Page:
stipulating that 30% of representatives at all levels of government be women.
Today in Rwanda, women hold 61% of the seats in Parliament,
the highest in the world.
They have a labor force participation rate of 88%.
Rwanda is one of the few countries
where a woman is just as likely as a man to work outside the home.
The Constitution also created the position of gender monitor,
who ensures that public programs are complying
with the country's goals of gender equality.
A young girl in Rwanda doesn't think
that there is anything that she's not allowed to do.
They don't have to grow in a system
where they think there will be a ceiling somewhere.
[McAdams] This cultural shift around gender began
as a survival mechanism after the genocide.
But thanks to aggressive policies,
Rwanda has achieved lasting progress in closing the gap.
The World Economic Forum puts Rwanda's pay gap
at 86 cents on the dollar.
Much further north, the small island nation of Iceland
has also made major strides towards closing the pay gap.
But they took a different path towards equality.
The real turning point came in 1975.
[Crowd chanting song]
The year before I was born,
the women of Iceland actually left their workplaces
and went out in the streets in order to object to the gender pay gap.
Without them in their jobs, businesses could not stay open,
and it started a huge grassroots wave
that, you know, slowly started changing society.
The first result was really
that women became a lot more visible in the political field.
[McAdams] In 1980, five years after the strike,
Iceland voted in the world's first democratically-elected female president.
...Iceland. Hurray! Hurray!
[McAdams] The number of women in the Icelandic Parliament skyrocketed.
Then really, in the years to follow, you see policy changes.
[McAdams] In 1981, Iceland passed a law that required employers
to provide new mothers three months of paid leave.
That was extended to six months in 1988.
Guaranteed maternity leave was a novel idea at the time,
and Iceland's was one of the most generous in the world.
But as progressive as this law was,
it encouraged moms to stay home while new fathers kept working,
reinforcing cultural norms at the heart of the pay gap
that women are caregivers, and men are not.
So lawmakers did something radical.
What if they gave parental leave to dads
and made it a use-it-or-lose-it benefit,
so dads would feel pressure to take it?
Iceland passed that law in the year 2000.
Obligational paternity leave has made a difference
in the culture of men in Iceland,
a very positive difference.
The men of the youngest generations,
they expect to take time off to take care of their children.
Which really makes all the difference,
both at home, but also in the job market,
because now you can actually expect,
if you're hiring a young man or a young woman,
both will take maternity or paternity leave.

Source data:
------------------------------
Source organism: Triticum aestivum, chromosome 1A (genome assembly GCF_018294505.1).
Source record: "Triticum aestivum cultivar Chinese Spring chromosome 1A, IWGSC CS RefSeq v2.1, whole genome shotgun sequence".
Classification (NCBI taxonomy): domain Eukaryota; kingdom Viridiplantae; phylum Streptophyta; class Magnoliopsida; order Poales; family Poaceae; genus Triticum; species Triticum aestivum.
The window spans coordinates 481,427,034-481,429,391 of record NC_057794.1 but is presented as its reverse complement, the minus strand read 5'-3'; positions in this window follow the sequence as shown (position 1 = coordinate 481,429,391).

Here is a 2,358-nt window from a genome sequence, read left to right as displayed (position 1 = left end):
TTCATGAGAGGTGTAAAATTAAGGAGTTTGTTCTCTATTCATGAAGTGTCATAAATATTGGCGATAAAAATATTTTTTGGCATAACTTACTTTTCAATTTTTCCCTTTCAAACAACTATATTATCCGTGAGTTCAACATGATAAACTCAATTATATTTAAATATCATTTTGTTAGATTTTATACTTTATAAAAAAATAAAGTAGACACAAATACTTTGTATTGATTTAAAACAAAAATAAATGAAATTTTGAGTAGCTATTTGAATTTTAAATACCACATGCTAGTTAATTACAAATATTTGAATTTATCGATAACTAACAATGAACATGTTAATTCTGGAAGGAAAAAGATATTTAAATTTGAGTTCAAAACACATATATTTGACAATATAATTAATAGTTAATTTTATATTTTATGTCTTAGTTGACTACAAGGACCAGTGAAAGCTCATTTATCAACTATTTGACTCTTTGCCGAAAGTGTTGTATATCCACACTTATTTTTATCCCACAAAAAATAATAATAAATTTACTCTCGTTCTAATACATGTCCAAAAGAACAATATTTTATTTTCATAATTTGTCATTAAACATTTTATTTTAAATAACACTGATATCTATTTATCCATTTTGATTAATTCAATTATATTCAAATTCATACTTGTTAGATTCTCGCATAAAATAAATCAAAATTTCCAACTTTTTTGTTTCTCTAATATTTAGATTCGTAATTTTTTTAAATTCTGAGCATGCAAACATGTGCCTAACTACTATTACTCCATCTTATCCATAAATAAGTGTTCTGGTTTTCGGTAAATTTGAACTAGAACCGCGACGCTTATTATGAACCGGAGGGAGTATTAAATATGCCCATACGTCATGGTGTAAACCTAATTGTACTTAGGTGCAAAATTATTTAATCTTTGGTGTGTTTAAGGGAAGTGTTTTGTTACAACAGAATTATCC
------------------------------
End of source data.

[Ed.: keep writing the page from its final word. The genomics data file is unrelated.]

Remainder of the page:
[McAdams] In 2004, the pay gap in Iceland was about the same as it was in the US,
but in the years that followed,
Iceland's gender pay gap shrank, to where today,
women in Iceland make about 90 cents on every dollar a man does.
So we know that narrowing the gender wage gap isn't impossible.
But these kind of family-friendly policies might come with tradeoffs
that we don't immediately see.
These are benefits.
Having more of these choices available are great things.
We should not expect them to come for free.
Some women elect to have children. Some don't.
And some men elect to have children. Some don't.
Can I look at the person who elected not to have children
and say, "You gotta pay for it in some way"?
If a mother takes off a lot of time,
what does the small business person do who only has three employees?
I don't want to penalize a mother,
but you don't want to penalize a small business owner.
It's not the same with a giant corporation,
because they have enormously more flexibility
in filling positions, and it doesn't hurt the bottom line.
[McAdams] While it may not be
the biggest reason women are paid less than men,
and it varies significantly across countries and industries,
women still don't get equal pay for equal work.
There is an irreducible percentage that is due to discrimination.
It's just very clear that much of what the workplace favors...
favors men.
I've watched it in many different settings
where, you know, the guy you talk sports with,
the guy you go golfing with,
he's somebody you get more familiar with, and you're comfortable around.
[McAdams] But that kind of discrimination has declined over the decades
as more women entered the workplace, and the culture shifted.
Changing the expectation that women should be the ones to raise children
will require another cultural shift.
And in the view of many who work on this issue,
that shift begins with men.
Until we think of men and women as both caregivers and breadwinners,
we're not gonna get there,
because as long as it's a woman problem...
then we are reinforcing that stereotype that care is her job.
It'll only be less of a burden on women when men feel comfortable saying,
"I'm going to a parent-teacher conference. I'm not leaving it to my wife."
Or, "I really wanna go to the well-baby check-up.
They're getting their vaccinations. I wanna be there."
The wage gap is not just a woman's issue. It's a family issue.
Women have every right to be mothers without being penalized at work.
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Explained | Why Women Are Paid Less | FULL EPISODE | Netflix

45 Folder Collection
林宜悉 published on April 23, 2020